Iran vowed to upgrade its nuclear programme as a result of a suspected Israeli attack on one of its most sensitive atomic technology facilities.
Iran’s foreign ministry spokesperson said on Monday that Iran would replace first-generation IR-1 uranium enrichment centrifuges, damaged in the attack on Sunday at its facility near the city of Natanz, with more sophisticated devices that could produce nuclear fissile material more quickly and efficiently.
Such a move would be highly controversial. An effort by Iran to accelerate its nuclear programme could further imperil efforts to revive a 2015 nuclear deal which placed limits on Iran’s nuclear programme in exchange for the removal of sanctions.
Talks between Iranian, American, and other international officials to restore the deal are to resume on Wednesday. Iran’s foreign minister, Mohammad Javad Zarif, blamed Israel for the attack and said that Iran would pursue both removal of sanctions through diplomacy and nuclear advances in response.
“If they think our positions in the negotiations have weakened, actually this despicable attack will strengthen our stances,” said Mr Zarif, according to the official Islamic Republic News Agency. “The Natanz facility will now be able to enrich several times more [quickly], being full of advanced centrifuges.”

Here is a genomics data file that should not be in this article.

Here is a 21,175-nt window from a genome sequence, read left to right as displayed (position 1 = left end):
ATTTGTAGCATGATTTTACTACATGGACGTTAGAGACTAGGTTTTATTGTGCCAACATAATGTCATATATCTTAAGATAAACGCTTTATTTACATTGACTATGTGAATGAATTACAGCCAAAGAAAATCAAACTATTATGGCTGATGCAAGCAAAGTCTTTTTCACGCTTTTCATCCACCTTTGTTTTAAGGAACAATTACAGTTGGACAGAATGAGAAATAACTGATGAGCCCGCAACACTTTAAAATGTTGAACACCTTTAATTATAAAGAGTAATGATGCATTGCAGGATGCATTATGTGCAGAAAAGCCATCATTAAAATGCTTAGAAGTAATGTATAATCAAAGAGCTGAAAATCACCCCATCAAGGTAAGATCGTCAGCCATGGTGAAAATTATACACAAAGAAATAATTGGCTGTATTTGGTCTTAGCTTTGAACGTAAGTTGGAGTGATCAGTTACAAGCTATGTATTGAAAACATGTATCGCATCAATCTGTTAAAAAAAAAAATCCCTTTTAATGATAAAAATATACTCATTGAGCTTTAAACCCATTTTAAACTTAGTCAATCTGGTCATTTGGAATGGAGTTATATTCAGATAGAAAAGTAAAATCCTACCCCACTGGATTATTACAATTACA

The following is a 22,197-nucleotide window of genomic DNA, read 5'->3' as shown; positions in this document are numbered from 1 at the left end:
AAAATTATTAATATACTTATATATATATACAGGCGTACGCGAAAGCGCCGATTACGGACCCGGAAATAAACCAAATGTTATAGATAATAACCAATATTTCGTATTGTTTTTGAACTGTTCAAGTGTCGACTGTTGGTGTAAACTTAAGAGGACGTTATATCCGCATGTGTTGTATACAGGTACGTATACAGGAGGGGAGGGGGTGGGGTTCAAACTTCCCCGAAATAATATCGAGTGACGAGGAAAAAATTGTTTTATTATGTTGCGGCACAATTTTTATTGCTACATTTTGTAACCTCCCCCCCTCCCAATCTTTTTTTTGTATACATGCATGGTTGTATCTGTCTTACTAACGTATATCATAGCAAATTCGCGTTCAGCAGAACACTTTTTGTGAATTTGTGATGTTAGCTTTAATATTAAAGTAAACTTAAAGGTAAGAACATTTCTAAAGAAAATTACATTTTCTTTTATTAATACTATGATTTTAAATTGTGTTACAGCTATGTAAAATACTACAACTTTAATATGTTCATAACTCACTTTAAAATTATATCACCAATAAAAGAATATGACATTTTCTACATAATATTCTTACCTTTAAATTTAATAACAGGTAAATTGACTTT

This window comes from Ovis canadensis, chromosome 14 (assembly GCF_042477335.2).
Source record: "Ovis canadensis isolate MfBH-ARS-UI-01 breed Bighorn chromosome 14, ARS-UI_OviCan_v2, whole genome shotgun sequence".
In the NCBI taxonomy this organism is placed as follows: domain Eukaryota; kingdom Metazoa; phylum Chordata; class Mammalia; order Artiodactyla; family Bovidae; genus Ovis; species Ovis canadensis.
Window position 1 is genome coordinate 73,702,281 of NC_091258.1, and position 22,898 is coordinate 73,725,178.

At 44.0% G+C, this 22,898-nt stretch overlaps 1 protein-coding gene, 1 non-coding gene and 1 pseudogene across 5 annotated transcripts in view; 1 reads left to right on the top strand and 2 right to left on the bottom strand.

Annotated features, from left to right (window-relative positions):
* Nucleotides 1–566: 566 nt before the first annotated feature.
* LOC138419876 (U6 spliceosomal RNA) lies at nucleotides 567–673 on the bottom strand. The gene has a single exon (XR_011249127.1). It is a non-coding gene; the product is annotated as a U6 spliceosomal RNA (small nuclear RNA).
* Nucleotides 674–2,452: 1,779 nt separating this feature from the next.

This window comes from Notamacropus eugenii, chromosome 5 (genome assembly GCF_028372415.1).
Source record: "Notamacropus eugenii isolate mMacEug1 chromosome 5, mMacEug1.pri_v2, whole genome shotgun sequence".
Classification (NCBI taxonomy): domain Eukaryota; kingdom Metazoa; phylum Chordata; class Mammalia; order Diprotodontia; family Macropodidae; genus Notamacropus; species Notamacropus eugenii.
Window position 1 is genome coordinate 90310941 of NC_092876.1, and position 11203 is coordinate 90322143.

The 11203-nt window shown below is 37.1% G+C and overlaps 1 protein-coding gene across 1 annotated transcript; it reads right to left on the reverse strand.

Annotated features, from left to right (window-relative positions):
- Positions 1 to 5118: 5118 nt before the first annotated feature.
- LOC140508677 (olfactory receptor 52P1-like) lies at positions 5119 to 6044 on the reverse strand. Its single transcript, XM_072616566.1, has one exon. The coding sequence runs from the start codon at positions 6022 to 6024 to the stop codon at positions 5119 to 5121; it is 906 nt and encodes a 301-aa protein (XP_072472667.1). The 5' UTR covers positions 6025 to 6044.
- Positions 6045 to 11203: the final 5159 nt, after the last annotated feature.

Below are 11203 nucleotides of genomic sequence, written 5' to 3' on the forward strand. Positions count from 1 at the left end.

Iranian foreign ministry spokesperson, Saeed Khatibzadeh, vowed that Iran would take revenge for the attack “at a proper time and place”.
“This incident, fortunately, did not cause any damage to human lives or the environment,” he told reporters. “However, it could have been a catastrophe. This is a crime against humanity.”
Details about the attack remain sketchy. No one has claimed responsibility, but it is widely being attributed to Israel by unnamed Israeli and American officials speaking to journalists who often serve as conduits for intelligence service leaks. The Israeli broadcaster Kan cited unnamed intelligence officials as saying Israel’s Mossad carried out a cyber-attack.
According to Iranian officials, a power outage or disruption cut off electricity to the Ahmadi Roshan Nuclear Facility where highly sensitive, high-speed whirring centrifuges filled with uranium gas draw out Uranium-235 isotopes, radioactive fissile material that can be used as fuel for civilian nuclear reactors or bombs. Experts say even a momentary power outage could completely destroy the delicate machinery of the centrifuges, and back-up generators were likely installed to provide redundancy.
The power outage in this case may caused an explosion or explosions that may have further eroded the plant’s power capabilities. The Iranian Nour news agency, which is close to the country’s security establishment, said a perpetrator “who caused the shutdown of electricity” has been identified. And an unnamed source cited by Nour claimed that Iranian authorities have ascertained how the disruption took place and that measures have been taken to “restore the facility to full capacity”.